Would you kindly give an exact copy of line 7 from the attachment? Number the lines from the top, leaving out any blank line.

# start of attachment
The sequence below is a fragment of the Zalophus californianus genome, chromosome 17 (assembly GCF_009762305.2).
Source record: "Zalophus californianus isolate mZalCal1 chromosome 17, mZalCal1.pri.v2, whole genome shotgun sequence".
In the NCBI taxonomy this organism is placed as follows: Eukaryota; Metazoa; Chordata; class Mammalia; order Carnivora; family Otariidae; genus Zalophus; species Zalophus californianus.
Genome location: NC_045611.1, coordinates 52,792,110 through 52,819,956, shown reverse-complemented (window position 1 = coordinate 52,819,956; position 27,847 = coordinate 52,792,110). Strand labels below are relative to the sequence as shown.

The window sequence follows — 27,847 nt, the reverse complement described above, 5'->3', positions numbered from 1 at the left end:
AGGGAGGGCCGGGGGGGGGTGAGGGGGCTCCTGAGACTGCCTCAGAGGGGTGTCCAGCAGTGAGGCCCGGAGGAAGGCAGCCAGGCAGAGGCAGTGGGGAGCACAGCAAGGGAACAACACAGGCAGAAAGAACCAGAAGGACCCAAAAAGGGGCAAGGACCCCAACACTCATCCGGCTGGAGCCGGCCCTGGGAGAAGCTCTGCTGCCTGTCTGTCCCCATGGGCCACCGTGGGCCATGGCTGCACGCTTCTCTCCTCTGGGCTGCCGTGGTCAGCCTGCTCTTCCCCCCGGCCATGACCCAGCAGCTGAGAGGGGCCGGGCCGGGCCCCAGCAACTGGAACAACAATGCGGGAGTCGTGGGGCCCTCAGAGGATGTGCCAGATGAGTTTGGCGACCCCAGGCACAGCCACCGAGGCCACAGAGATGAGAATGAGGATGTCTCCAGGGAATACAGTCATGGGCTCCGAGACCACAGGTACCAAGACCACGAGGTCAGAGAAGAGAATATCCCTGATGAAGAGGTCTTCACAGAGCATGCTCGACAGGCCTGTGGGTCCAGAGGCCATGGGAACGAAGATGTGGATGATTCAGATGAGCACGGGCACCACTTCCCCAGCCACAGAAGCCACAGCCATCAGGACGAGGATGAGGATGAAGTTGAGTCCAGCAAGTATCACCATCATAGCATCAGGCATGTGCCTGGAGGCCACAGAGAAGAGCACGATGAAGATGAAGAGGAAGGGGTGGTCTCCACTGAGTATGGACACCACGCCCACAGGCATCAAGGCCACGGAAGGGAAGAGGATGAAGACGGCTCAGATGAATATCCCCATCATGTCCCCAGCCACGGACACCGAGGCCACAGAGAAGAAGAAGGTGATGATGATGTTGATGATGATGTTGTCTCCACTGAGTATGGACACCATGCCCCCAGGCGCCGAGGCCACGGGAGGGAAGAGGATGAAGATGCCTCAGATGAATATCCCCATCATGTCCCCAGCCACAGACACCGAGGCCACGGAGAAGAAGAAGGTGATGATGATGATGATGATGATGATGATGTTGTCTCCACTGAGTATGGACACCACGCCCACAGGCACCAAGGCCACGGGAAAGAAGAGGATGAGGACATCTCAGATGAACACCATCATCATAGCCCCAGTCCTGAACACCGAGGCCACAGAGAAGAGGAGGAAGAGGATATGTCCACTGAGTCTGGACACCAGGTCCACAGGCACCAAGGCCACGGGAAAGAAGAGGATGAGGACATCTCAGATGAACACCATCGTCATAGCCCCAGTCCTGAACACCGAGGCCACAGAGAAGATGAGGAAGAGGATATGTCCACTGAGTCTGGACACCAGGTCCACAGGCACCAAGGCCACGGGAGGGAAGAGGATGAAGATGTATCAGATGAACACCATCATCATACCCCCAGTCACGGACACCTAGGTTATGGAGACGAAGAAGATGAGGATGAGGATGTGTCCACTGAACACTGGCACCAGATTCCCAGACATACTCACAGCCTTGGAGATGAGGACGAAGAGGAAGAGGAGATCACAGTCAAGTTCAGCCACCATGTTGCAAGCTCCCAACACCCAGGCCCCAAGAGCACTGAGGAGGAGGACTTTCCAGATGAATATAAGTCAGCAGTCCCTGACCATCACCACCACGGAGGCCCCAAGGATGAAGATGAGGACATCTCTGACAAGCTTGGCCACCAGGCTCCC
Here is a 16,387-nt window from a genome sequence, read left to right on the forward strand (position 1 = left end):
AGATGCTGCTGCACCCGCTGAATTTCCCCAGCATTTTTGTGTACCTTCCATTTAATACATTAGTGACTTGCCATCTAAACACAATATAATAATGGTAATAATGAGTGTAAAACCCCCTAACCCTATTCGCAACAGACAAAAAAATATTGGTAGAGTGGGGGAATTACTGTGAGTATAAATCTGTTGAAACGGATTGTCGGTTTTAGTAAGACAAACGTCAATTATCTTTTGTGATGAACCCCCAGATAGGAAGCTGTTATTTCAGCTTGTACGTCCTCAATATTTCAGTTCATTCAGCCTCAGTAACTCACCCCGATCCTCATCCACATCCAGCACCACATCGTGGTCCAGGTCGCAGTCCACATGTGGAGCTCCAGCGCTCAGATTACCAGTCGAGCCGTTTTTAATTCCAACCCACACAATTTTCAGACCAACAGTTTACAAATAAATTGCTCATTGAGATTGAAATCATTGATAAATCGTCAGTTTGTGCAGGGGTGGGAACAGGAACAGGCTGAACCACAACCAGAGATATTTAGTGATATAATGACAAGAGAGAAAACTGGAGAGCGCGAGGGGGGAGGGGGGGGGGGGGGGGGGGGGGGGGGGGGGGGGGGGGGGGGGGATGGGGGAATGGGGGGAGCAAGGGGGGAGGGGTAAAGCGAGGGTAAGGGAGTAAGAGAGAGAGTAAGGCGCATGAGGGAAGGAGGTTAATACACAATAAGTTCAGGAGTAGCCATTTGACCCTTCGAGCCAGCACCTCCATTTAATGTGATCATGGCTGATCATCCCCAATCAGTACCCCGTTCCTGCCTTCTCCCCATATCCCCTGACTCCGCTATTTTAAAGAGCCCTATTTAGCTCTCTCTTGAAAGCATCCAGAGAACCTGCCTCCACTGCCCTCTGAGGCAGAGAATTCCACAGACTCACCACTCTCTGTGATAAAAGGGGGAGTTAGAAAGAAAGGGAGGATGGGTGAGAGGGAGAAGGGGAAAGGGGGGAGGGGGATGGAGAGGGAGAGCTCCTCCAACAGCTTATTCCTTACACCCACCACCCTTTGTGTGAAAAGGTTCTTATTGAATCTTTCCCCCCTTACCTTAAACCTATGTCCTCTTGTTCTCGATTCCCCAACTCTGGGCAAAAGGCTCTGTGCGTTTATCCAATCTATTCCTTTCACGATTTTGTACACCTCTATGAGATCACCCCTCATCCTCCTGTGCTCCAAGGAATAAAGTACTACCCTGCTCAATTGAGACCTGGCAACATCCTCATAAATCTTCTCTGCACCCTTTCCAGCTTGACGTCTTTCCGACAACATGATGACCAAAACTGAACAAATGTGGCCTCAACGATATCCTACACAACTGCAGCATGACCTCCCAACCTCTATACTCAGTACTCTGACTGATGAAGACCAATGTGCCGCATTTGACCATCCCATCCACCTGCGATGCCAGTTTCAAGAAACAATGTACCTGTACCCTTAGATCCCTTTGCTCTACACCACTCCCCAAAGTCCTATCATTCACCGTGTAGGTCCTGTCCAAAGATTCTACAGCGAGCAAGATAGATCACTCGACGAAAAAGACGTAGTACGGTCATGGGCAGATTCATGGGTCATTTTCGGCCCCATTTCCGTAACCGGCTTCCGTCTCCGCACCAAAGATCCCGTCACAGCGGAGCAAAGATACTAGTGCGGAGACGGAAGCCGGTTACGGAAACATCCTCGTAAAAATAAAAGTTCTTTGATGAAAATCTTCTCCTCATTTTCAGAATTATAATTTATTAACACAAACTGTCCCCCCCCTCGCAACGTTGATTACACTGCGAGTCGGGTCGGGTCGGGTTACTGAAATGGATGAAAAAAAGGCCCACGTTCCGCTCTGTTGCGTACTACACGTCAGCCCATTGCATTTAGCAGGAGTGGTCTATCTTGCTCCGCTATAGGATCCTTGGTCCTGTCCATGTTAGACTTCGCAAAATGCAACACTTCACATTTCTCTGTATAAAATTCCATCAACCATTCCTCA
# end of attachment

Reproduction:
Here is a 16,387-nt window from a genome sequence, read left to right on the forward strand (position 1 = left end):